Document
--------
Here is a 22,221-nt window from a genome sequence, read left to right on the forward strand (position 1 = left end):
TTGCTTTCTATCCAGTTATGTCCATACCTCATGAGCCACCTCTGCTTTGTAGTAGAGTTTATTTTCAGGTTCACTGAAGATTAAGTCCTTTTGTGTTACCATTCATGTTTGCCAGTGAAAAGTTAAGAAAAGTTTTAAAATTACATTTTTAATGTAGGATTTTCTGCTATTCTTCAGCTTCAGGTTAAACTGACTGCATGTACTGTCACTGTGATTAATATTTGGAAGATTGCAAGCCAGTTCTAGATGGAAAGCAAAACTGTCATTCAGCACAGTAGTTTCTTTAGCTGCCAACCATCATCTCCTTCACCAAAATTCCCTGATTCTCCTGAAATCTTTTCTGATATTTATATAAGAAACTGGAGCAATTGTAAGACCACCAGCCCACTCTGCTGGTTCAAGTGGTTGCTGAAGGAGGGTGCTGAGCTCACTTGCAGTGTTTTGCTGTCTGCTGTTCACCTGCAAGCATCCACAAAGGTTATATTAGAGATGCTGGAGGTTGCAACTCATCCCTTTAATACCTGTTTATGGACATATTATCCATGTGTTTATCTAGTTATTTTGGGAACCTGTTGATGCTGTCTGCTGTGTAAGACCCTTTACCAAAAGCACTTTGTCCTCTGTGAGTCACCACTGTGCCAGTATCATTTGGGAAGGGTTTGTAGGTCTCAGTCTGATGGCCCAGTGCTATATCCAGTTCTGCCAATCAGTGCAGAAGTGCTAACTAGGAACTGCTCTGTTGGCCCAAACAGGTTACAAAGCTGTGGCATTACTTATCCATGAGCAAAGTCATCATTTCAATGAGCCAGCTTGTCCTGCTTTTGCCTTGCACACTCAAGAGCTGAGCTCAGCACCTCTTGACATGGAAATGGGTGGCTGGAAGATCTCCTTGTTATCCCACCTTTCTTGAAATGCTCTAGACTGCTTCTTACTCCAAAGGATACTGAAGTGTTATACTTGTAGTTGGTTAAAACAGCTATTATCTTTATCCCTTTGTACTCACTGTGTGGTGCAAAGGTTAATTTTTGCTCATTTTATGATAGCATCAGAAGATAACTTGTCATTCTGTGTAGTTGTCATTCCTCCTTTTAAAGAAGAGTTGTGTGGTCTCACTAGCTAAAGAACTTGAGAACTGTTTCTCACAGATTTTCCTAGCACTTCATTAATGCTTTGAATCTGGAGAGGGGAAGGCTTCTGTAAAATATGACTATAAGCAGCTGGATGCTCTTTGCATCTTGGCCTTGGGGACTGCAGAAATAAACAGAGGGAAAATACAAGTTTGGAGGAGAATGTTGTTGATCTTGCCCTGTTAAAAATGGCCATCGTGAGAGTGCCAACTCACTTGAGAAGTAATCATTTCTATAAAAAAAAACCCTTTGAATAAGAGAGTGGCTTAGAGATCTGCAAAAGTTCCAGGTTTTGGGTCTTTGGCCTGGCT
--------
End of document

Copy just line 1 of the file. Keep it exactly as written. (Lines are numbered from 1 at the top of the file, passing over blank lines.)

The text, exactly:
Here is a 22,221-nt window from a genome sequence, read left to right on the forward strand (position 1 = left end):